Uber vs. Lyft: a PR lesson in Industry Rivalries

Rebecca Haynes

ompetitors are inevitable and in fact some say they are the most sincere form of flattery because it means that your company is doing something right. Yet what happens when your competitor starts getting a little too close for comfort?

The most recent Uber vs. Lyft battle comes to mind as their escalated feud went from Twitter  trash talk to trading powerful accusations about dirty ride-cancellation tactics leading to exposure in popular publications like Fast Company, Tech Crunch and Venture Beat.  The competitiveness continued when both ride-sharing companies released a new carpooling feature that was announced on the same day showing no signs of a ceasefire and, even further exposing their rivalry.  Wall Street Journal now calls Uber and Lyft “Tech’s Fiercest Rivalry”, even bigger then say Google versus Apple.

We’ve all heard the saying “any press is good press”, but in reality there’s a negative and a positive side to these PR battles. The key to winning a rivalry of this kind is to understand both the pros and cons so that with this foresight your company can be one step ahead of your main competitor and come out on top.Competition

The positive side is that competitors push companies to be at their very best and this competition overall increases innovation. This might explain why Uber hasn’t acquired Lyft yet, while they easily could have at this point with a valuation of $18.2 billion, and Lyft standing at a mere $700 million in comparison. If your company has generated a new innovation due to a competitive rivalry, you should use it to your advantage and highlight the unique innovation in a PR campaign. The reason why PR and media coverage work so well is that it provides 3rd person credibility, so use that to back your innovation claims and emphasize what you do best.  Since the spotlight is already on your company, use this time to communicate what’s different about your company from your competitors, but not necessarily what’s better. It’s important to make your company seem great without anyone knowing you are trying; you want future customers to come to that conclusion on their own.

Competitive rivalries can be blinding, so be weary that you can lose sight of your customers and leave way for other competitors to sweep in and capitalize on your undecided customer base. As Uber and Lyft were busy with their street war, a new competitor called Hailo came in with a great ad campaign. As people were hailing cabs on the streets of New York, Chicago and Toronto a hired team of Hailo bicyclists would ride by giving away phone-shaped promos or brand new phones with a preloaded Hailo app.  This was a timely guerilla campaign on Hailo’s part and a clever way to get indecisive Uber and Lyft users to download the Hailo app. To stop this from happening you need to make it clear to your audience that you haven’t lost sight of what is really important –your customers. Now is the time to pay gratitude to those customers that have been with you since the beginning. For example, have a social media campaign that demonstrates loyalty is important to your company, have a throwback thank you, a giveaway to longstanding customers, or start promoting a future loyalty program.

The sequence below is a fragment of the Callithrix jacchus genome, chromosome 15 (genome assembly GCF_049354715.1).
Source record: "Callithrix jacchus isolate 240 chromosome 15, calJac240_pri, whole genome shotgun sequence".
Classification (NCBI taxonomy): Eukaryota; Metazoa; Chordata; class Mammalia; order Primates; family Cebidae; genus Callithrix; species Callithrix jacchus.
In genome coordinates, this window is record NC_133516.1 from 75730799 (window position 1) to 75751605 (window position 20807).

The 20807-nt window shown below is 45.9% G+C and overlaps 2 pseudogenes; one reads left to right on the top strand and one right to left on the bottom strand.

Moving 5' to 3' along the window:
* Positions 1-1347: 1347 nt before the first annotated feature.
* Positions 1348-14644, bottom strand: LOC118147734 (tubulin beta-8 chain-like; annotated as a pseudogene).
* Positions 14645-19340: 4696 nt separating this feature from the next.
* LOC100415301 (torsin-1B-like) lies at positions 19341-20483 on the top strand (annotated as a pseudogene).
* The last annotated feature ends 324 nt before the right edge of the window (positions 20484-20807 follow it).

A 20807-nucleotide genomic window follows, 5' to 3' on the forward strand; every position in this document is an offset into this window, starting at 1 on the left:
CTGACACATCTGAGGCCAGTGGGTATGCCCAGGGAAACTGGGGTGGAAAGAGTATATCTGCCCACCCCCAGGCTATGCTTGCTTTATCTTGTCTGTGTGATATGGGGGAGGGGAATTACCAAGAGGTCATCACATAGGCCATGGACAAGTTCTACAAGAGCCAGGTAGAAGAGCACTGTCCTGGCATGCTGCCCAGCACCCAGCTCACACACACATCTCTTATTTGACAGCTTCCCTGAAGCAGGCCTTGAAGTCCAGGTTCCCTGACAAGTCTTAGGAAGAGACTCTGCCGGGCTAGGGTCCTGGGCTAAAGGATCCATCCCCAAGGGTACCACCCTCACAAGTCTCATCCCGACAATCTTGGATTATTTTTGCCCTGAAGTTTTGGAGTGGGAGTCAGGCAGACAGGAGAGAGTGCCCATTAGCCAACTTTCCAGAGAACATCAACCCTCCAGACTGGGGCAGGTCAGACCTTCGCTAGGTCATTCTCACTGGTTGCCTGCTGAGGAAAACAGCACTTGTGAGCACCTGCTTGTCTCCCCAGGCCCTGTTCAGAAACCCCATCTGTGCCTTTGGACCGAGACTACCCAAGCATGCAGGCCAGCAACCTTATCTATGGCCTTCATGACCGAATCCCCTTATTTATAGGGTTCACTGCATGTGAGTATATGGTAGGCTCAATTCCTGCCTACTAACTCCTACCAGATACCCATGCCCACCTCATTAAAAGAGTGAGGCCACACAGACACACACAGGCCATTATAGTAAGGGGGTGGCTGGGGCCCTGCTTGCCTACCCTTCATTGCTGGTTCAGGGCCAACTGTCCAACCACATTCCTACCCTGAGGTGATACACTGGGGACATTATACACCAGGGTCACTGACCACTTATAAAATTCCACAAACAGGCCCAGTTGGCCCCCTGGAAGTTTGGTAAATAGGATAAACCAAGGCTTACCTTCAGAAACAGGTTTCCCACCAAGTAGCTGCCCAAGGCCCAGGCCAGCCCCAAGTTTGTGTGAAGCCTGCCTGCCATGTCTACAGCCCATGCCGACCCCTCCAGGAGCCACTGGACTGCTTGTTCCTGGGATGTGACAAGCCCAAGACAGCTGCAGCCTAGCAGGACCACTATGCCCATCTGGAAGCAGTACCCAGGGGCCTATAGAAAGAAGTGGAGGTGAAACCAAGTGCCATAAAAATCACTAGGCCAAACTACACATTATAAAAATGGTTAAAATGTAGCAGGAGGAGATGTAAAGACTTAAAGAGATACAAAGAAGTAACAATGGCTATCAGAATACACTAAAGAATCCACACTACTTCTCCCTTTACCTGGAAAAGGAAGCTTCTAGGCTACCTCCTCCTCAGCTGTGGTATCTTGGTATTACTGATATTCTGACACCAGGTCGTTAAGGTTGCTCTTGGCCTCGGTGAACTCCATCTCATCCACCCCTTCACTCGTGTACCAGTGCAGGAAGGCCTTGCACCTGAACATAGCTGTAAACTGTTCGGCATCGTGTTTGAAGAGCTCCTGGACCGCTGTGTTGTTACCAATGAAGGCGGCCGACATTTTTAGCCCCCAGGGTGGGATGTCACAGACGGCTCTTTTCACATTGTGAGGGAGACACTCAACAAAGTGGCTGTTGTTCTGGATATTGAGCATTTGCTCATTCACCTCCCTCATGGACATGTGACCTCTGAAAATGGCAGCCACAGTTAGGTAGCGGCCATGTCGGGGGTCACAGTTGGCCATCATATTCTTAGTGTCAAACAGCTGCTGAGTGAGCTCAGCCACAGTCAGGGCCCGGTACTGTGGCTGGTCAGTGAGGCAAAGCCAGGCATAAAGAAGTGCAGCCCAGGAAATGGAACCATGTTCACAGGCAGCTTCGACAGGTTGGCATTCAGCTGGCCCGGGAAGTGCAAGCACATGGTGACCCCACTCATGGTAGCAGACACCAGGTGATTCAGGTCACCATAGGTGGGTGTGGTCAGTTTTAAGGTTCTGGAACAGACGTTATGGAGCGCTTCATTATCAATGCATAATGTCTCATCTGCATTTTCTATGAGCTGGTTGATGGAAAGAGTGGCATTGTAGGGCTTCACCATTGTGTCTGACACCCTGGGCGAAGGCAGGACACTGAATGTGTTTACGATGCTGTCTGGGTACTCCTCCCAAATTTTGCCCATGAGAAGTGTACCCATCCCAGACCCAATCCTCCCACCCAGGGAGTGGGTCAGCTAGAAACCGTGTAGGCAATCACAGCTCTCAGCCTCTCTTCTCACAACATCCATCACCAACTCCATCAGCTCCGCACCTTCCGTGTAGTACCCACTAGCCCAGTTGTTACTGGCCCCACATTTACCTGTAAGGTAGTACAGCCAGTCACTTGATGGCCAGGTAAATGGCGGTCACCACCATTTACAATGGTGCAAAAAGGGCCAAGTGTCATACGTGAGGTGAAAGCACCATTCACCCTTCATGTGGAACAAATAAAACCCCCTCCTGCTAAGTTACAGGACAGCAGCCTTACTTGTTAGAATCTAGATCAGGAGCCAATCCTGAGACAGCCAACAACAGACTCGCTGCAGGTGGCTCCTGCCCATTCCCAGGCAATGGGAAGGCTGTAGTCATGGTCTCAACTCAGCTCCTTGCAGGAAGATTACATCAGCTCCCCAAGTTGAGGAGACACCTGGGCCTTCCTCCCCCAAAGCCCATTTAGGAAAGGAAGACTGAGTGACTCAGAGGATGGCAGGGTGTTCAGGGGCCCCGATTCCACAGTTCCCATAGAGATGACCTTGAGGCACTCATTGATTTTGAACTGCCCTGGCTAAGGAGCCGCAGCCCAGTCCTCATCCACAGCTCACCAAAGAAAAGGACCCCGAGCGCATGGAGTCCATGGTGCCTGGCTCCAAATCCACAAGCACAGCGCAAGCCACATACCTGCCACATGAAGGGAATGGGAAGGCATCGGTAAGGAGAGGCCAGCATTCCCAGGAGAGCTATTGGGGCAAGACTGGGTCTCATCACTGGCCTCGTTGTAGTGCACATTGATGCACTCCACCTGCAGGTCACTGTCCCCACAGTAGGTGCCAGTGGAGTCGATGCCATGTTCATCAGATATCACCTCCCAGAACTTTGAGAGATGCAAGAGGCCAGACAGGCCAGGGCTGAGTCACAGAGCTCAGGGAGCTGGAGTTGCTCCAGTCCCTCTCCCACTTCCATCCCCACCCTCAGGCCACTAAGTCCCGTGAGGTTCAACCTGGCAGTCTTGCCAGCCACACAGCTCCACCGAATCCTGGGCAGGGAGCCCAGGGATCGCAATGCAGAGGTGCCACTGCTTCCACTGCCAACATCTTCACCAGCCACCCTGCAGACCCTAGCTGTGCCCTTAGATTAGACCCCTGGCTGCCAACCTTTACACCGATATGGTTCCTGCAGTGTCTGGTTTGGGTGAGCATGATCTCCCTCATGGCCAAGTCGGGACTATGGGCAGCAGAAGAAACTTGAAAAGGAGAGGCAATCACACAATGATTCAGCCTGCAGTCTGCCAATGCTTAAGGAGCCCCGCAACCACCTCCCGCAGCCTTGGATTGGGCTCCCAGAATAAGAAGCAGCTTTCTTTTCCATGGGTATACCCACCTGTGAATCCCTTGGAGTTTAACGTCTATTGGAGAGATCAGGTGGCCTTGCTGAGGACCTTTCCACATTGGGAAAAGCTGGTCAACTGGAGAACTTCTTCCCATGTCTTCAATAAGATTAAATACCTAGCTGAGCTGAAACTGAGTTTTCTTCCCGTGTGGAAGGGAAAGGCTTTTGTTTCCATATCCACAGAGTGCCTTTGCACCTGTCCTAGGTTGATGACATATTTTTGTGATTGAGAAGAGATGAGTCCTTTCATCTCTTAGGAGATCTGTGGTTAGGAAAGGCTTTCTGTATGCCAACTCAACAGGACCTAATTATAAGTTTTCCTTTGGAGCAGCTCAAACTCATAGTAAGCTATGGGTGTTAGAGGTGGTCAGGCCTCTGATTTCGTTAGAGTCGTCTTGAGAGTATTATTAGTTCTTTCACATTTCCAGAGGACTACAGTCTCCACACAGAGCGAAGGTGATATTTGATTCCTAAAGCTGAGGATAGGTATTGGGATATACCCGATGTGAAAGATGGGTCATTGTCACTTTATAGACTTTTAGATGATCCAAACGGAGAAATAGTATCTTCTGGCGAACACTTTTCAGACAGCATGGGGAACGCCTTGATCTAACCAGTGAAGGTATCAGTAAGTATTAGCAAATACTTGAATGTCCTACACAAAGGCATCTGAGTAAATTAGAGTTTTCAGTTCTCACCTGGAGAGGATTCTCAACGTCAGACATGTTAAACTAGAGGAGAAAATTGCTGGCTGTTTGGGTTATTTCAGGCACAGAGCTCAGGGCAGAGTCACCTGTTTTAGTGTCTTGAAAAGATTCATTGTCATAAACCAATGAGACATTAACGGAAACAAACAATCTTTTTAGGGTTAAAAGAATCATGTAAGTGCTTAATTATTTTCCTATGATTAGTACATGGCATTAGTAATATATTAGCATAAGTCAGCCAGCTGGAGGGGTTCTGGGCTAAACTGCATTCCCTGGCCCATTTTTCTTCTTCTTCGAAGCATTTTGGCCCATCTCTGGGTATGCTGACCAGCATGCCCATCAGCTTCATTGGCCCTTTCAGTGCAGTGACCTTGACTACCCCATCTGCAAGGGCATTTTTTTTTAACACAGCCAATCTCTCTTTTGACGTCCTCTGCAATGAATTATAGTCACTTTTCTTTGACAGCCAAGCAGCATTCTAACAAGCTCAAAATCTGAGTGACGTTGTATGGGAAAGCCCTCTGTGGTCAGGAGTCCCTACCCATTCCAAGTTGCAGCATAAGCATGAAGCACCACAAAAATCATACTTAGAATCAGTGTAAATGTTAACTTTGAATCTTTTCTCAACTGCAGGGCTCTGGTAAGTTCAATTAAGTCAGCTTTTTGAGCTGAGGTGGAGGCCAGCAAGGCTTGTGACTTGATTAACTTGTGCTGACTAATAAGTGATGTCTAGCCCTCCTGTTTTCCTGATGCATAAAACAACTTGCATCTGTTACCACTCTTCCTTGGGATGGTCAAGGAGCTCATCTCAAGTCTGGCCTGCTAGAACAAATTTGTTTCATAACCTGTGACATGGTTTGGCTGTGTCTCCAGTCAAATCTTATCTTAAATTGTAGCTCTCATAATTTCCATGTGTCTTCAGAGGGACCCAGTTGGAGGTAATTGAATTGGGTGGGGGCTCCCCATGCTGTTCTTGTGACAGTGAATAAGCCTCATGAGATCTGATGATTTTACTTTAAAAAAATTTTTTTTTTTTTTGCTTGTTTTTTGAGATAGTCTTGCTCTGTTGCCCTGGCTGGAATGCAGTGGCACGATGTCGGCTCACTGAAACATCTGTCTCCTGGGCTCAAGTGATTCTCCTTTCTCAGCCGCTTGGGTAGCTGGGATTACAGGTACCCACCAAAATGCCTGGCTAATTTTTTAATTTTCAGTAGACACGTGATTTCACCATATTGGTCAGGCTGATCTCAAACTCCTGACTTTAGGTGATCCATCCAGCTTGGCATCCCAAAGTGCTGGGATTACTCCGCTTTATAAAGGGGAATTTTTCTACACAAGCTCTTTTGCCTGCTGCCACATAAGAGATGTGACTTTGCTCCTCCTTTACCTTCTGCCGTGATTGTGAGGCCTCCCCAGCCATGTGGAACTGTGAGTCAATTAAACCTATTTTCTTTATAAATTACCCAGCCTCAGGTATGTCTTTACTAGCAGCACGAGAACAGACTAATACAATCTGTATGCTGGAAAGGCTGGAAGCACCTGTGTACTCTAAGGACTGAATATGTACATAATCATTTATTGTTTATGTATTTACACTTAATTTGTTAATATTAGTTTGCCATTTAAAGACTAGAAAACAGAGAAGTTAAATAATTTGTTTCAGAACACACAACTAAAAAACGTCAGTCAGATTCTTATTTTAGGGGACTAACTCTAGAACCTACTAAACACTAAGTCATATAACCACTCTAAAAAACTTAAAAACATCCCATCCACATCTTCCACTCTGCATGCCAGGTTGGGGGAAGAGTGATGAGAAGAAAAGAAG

Social media is paving the way in how you interact with your customers and your rivals, but it’s also a tool that you can use to show that your company is confident in the direction it is headed. Reinforcing the consistent growth of your company via social media will solidify that your company has not been threatened by any competitor, that your customer base is strong and that your company isn’t going anywhere. Customers are also using social media to voice their experiences and concerns, now is the time to monitor and interact with these customers because their voice is more powerful than yours or your competitors.

Uber and Lyft’s best next move is to use this PR ammunition to join forces on the greater cause of ride-sharing and the fight against the government, so that they can both stay in business to compete another day.

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